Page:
Hardware multithreading is common in personal computers (most Intel x86 systems support two threads per core), servers (POWER7, 4 threads per core; SPARC T5, 8 threads per core; SPARC64 VII+, 2 threads per core; Itanium 9500, 2 threads per core; and Intel's x86), network processors (commonly with 4 threads per core), and even the earlier version of Intel's Atom (2 threads per core), but multithreading seems to be noticeably less common in embedded systems outside of networking.
While MIPS developed a Multithreading Application Specific Extension specifically for embedded systems where equivalent multicore implementations would require licensing more core designs, use more chip area, and be less flexible in certain respects, it is not obvious that such has been broadly used. (The white paper "Optimizing Performance, Power, and Area in SoC Designs Using MIPS® Multithreaded Processors" offers an overview of some arguments in its favor, but one must consider the source.)
(Of course, most embedded systems do not advertise such details, but it seems from my very limited exposure that multithreading is not broadly used.)
One might consider various shadow (or banked) register mechanisms as very limited forms of switch-on-event-multithreading (SoEMT). The more common presence of such mechanisms makes it even more strange that even SoEMT is not adopted.
Obviously, multithreading would not be attractive for all uses. The trade-offs associated with shared versus dedicated resources would apply. (A shared resource can be more flexibly allocated to different users, but sharing may sacrifice optimization by specialization opportunities and tends to require better handling of contention. For energy use, the trade-offs for multithreading versus multicore, especially heterogenous multicore, can be complex and workload-dependent.)
Since many embedded systems have well-defined resource requirements and many have real-time performance requirements (both of which can reduce advantages from more flexible resource allocation), multithreading might not be especially attractive for such systems. Even the mindset of embedded system designers might slightly unjustly bias choices away from flexibility.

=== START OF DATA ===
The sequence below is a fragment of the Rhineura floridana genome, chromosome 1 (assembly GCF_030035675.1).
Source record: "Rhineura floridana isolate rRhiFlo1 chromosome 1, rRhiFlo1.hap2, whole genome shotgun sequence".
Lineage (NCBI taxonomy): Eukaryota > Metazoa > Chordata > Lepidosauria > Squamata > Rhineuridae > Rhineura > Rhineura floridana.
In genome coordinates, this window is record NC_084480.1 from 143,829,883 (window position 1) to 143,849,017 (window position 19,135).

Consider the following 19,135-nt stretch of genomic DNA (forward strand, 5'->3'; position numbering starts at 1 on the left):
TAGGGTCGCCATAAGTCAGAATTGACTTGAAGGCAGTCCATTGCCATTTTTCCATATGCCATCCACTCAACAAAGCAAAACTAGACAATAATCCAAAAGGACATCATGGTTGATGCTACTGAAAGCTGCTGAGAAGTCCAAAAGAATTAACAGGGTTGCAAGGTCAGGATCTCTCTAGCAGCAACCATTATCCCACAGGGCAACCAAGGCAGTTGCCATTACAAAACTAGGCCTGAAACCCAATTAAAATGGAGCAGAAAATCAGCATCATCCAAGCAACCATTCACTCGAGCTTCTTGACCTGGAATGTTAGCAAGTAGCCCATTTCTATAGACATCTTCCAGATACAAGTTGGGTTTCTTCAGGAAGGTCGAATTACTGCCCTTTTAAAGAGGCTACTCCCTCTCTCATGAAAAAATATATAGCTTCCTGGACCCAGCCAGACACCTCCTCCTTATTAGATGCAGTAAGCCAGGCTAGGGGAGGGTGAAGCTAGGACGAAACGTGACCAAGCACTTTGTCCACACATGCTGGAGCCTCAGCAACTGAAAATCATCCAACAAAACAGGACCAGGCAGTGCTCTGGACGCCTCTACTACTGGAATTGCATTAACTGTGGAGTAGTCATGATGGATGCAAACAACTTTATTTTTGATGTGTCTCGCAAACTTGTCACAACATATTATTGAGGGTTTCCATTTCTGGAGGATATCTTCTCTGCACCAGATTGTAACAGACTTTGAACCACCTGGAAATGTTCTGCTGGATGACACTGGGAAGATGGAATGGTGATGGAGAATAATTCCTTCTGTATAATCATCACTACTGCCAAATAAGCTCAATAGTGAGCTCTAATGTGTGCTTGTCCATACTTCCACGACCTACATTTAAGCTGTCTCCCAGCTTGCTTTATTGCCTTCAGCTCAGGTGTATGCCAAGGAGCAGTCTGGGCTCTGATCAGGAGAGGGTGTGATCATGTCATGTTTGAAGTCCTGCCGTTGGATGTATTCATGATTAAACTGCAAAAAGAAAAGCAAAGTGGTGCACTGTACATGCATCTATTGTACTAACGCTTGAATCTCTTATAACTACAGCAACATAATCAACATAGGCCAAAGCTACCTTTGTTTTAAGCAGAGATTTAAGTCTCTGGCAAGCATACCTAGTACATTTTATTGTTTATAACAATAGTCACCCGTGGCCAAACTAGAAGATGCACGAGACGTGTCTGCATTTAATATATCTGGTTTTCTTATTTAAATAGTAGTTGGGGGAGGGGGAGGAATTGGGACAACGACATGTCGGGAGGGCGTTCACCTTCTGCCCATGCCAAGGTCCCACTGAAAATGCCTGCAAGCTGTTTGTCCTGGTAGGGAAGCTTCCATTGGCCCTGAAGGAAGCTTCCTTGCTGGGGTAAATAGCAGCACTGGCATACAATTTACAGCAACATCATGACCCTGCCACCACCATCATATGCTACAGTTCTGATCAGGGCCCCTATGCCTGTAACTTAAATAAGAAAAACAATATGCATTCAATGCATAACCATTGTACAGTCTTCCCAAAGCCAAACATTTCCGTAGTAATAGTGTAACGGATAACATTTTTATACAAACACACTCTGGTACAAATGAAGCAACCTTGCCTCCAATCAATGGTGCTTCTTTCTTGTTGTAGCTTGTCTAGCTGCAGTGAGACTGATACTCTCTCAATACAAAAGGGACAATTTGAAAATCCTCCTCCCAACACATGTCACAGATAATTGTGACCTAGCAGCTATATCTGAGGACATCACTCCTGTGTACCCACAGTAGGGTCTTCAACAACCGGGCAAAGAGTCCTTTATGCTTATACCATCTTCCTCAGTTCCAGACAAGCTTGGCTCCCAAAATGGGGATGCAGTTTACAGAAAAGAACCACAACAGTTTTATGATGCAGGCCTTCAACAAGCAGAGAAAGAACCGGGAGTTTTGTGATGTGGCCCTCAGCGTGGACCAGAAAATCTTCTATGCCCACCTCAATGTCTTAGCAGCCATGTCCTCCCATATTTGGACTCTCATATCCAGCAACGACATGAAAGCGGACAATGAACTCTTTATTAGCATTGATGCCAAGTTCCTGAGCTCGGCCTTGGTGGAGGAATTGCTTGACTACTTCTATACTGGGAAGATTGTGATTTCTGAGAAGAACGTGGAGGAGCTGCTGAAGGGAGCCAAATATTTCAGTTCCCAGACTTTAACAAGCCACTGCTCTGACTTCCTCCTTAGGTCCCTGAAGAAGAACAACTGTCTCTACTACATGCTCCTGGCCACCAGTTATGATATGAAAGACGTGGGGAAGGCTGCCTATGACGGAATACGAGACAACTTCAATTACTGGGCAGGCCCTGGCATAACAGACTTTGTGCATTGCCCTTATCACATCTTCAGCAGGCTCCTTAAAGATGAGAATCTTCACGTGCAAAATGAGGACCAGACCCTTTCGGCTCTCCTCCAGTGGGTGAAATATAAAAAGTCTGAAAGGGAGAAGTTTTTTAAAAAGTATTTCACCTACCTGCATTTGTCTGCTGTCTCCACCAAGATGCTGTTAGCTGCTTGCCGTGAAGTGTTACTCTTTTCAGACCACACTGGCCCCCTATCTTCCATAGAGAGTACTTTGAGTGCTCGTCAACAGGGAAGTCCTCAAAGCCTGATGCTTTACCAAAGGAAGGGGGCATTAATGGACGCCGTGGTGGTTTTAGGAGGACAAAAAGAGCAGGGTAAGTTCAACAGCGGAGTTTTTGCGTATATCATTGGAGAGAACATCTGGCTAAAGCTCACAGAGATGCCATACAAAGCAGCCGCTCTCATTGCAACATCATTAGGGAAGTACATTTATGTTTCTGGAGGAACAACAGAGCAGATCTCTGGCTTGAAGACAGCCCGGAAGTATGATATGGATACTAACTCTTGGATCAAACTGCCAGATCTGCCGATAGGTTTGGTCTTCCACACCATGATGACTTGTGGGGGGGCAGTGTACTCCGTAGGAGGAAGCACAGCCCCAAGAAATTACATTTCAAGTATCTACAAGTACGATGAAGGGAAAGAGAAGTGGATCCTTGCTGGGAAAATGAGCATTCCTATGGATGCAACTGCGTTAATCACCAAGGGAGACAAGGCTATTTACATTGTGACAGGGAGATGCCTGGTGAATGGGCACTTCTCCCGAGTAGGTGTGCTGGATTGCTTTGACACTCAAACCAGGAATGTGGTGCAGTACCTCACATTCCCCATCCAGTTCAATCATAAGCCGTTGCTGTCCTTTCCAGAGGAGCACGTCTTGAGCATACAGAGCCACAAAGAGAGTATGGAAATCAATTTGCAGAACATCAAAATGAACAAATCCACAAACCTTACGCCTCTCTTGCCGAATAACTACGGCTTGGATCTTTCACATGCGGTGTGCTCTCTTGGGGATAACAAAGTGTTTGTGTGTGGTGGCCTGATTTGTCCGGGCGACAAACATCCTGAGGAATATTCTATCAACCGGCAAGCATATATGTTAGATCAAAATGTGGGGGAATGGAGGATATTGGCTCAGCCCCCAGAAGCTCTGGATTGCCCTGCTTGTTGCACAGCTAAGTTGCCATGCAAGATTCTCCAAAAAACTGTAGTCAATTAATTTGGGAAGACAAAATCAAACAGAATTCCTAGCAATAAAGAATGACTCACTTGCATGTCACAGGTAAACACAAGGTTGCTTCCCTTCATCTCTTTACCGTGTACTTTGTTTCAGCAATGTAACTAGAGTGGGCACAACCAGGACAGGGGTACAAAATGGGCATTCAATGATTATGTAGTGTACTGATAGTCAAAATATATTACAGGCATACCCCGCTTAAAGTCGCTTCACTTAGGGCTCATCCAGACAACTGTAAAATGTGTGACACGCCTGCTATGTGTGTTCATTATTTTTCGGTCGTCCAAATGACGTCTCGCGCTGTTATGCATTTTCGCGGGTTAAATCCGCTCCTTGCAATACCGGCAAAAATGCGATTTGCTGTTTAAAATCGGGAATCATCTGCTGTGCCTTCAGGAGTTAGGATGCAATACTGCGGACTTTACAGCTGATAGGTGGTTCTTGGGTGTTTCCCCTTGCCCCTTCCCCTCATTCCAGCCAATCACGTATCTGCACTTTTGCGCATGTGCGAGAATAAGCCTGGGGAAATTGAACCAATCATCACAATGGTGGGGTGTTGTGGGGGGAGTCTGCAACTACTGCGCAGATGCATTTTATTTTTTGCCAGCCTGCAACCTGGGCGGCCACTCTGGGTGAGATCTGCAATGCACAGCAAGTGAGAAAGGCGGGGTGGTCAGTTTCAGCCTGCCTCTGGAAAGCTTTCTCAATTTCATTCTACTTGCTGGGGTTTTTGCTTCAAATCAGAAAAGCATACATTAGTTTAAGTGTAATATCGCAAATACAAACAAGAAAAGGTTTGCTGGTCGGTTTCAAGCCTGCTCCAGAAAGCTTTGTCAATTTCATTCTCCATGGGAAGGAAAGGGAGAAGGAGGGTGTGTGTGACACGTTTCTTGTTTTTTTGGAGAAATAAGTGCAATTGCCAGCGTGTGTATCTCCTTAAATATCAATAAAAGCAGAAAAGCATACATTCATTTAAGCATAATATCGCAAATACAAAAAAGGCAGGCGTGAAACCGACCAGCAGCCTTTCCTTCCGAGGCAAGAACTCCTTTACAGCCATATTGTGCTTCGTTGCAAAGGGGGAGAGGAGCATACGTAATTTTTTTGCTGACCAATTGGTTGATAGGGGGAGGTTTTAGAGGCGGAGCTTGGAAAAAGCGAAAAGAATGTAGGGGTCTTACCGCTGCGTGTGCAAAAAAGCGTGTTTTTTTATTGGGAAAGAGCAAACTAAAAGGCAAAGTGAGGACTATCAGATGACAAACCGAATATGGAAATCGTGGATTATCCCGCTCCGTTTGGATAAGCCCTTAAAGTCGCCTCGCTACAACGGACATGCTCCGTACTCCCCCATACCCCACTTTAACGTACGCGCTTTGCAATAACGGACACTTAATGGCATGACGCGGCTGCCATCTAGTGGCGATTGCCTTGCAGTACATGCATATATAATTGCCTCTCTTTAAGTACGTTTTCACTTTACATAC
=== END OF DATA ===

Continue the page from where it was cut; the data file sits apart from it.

(Note that a multithreaded core does not require that tasks be multithreaded, though an OS would be required to guard against race conditions in its own data. On the positive side, with the sharing of local memory/L1 cache, locks would have lower overhead than with multiple cores. Alternatively, one could have one OS per hardware thread. Also, the general multithreading concept can support a variety of scheduling alternatives from fixed slot allocation through as-ready execution to dynamically weighted scheduling with multiple weight factors.)
I also suspect that lack of familiarity with the hardware implementation (and validation) of multithreading and with the use of such hardware may also be holding back adoption. Even with a mature software development infrastructure, multithreading might inherently add more complexity (with development and reliability costs) than benefits in other areas.
For microcontrollers, simple pipelines and predictable memory access delay would reduce the benefit of interleaved multithreading. In addition, the fraction of chip area used for the core is so small (and the licensing costs might be tiny and per licensed design not per instantiation) that adding multithreading might not be attractive relative to adding more identical cores; adding multithreading is much less costly in area than adding cores. (Coding closer to the metal, as is more common there, would also discourage diversity in core types much less dynamic diversity in performance.)
Are the above the only reasons that multithreading is not more common in embedded systems? What changes could make multithreading more common in embedded systems?